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Tag:David Letterman
Posted on: June 22, 2011 7:17 pm
Edited on: June 22, 2011 7:20 pm
 

Dee the Flea and Lopes' Philly/LA influence

LOS ANGELES -- He scoots. He scrams. He flips and darts.

The Dodgers list rookie shortstop Dee Gordon at 5-11 and 150 pounds, and while he's still growing at 23, he's already grown much in the eyes of first-base coach Davey Lopes.

See, that's because Lopes has been working with Gordon since 2006, when Gordon's father, Tom, worked in the Philadelphia bullpen and Lopes served as a Phillies' coach.

Dee Gordon was 18 then, and even skinnier.

"He used to come to the ballpark and work out, take ground balls before he signed," says Lopes of Gordon, whom the Dodgers drafted in the fourth round in 2008.

Three years later, here they are, together again on the other coast.

"It's crazy," says Gordon, getting a chance while Rafael Furcal is on the disabled list. "It's the game, I guess."

Lopes was high on Gordon back then, and remains high on him.

"Most people question him because of his build, whether he can stand up to the rigors of a major-league season," Lopes says. "But the only guy I can compare him to is, when Ozzie Smith started, he wasn't very big, either," Lopes says. "And from the left side, you could knock the bat out of his hands, literally.

"He was very thin in San Diego. Maybe not as thin as Dee. But he was no body builder. Can it happen [with Dee]? Who knows? I don't think with Ozzie, people back then said he would be a Hall of Famer."

Lopes isn't putting Gordon in the Hall, rather, his point simply is, who knows? It's tough to put limits on kids this young either way -- what they can't do, or what they can do.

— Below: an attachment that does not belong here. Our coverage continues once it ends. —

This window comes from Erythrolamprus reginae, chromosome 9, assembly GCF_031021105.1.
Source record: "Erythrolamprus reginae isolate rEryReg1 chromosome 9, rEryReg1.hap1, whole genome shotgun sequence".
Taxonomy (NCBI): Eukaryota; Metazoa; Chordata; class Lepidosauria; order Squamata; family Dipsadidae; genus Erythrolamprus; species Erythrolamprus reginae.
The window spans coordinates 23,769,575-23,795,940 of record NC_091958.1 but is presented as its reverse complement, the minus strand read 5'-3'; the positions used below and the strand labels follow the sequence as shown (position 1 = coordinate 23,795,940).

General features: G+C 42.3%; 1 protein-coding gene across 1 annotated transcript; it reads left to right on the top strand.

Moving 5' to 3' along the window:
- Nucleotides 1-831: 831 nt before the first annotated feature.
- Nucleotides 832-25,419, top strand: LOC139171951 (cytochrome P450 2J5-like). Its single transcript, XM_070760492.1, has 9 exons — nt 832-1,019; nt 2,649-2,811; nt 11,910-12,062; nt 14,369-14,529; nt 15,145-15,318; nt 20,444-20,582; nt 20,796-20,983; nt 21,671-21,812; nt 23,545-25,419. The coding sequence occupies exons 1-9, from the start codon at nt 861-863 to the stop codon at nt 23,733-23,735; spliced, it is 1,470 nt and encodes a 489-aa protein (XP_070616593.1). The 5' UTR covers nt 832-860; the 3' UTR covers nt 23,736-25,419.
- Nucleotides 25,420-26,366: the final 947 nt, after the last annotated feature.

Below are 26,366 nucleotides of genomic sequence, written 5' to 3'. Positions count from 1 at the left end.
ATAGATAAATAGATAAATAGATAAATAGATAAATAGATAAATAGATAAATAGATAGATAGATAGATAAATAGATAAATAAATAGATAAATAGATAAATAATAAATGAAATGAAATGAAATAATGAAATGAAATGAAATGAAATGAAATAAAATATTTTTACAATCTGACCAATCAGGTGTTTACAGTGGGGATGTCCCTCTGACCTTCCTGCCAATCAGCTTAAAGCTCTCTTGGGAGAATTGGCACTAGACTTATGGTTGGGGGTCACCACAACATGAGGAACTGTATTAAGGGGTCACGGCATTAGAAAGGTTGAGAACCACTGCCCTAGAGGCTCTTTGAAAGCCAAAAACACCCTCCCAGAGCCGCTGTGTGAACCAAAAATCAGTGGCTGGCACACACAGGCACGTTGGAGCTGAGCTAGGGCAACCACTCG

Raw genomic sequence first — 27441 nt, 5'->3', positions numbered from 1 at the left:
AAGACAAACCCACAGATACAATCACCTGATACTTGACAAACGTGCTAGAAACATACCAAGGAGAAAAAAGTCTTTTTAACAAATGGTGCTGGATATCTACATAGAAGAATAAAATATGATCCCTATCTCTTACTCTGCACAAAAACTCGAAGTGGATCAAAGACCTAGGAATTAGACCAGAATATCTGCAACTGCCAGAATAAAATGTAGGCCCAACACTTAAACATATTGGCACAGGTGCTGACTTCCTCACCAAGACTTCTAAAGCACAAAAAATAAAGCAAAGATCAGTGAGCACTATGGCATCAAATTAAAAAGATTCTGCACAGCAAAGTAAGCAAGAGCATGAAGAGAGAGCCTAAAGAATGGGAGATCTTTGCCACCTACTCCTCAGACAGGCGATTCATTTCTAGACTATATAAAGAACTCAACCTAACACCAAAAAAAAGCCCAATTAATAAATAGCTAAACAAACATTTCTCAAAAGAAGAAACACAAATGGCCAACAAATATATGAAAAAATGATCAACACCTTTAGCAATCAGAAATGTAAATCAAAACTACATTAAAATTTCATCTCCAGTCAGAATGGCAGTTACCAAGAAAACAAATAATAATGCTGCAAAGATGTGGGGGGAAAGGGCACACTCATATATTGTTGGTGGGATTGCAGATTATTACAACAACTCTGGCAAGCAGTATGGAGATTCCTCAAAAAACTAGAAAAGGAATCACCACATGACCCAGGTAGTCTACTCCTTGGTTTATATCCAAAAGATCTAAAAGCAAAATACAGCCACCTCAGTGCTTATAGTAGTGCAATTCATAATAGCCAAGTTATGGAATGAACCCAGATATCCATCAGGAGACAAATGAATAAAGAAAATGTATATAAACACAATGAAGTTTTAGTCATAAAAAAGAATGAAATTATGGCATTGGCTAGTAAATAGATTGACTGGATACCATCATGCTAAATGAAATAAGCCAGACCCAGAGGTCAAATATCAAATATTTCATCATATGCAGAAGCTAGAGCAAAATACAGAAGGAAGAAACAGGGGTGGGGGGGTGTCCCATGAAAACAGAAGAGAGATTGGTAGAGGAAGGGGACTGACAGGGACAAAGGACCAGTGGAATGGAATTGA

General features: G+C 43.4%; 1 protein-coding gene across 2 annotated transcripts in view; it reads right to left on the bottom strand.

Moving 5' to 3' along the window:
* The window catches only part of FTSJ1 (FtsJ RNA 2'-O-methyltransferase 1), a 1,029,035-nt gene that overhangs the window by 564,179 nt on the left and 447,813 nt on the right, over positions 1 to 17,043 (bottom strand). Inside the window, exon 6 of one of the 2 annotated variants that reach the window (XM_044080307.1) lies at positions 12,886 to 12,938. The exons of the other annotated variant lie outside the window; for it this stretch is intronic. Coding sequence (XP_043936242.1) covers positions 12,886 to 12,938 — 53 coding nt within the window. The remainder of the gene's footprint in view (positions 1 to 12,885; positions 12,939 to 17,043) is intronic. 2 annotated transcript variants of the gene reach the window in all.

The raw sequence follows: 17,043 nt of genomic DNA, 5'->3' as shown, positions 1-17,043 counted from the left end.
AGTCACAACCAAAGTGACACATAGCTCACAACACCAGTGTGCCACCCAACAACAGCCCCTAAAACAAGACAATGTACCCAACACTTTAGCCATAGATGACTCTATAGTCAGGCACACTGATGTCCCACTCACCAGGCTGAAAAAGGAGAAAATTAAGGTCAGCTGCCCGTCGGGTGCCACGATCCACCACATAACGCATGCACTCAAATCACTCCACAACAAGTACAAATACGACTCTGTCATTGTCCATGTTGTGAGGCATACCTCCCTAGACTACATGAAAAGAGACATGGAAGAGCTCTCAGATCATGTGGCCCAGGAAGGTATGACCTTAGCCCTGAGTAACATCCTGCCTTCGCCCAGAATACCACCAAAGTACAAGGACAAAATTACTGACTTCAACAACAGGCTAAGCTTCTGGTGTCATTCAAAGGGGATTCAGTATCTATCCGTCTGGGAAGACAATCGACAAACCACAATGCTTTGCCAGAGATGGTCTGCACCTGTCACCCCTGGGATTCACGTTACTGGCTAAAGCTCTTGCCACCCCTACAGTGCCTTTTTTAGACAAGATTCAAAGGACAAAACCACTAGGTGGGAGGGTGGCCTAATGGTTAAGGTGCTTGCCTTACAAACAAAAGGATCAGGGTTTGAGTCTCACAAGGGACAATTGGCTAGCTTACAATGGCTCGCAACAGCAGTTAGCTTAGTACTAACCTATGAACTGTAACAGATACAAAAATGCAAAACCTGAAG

Gordon punched out multi-hit games in six of his first 13 starts -- he's also got four steals -- and he impressed Tigers manager Jim Leyland this week.

"He's going to be a hell of a player," Leyland said. "He's not bigger than a half-minute right now. He's going to be a tremendous player."

In 13 games, he's hitting .273 with a .298 on-base percentage. He remembers Lopes hitting him hundreds of ground balls when he was a kid in Philadelphia, and he remembers watching intently as Lopes talked stealing and baserunning with Jimmy Rollins and Shane Victorino.

"He's very receptive to constructive criticism," Lopes says. "He wants to know when he's done something wrong. And that's the only way to get better.

"He's got a lot of energy. He has good genes, he's been around the clubhouse."

Likes: Congrats to Cubs broadcaster Len Kasper on his new five-year deal in Chicago. Good broadcaster, good guy. ... Cameron Diaz on the Late Show with David Letterman this week. ... Bad Teacher looks like it's going to be a hoot. ... The Drive-By Truckers on Letterman this week. ... Retired Supreme Court Justice Sandra Day O'Connor on the art of bringing people together and bridging the gaps between disagreements: Mexican food and beer.

Dislikes:
Goodbye, Big Man.

Rock 'N' Roll Lyric of the Day:

"We said we'd walk together baby come what may
"That come the twilight should we lose our way
"If as we're walkin', a hand should slip free
"I'll wait for you
"And should I fall behind
"Wait for me"

-- Bruce Springsteen, If I Should Fall Behind

Posted on: March 4, 2011 5:34 pm
 

Stuff my editors whacked from the column


SARASOTA, Fla. -- Outtakes from hanging with the team that once went to World Series' with Earl Weaver, Brooks Robinson and Jim Palmer. ...

-- Strong, and interesting, words this spring from veteran second baseman Brian Roberts in assessing newcomers Derrek Lee, Mark Reynolds, J.J. Hardy, Vladimir Guerrero and, of course, manager Buck Showalter: "This is the most excitement, I think, that I've seen in my 10 years here. There's been some good excitement in the past, like when we got Sammy Sosa, but as far as realistic excitement, this is the most I've seen."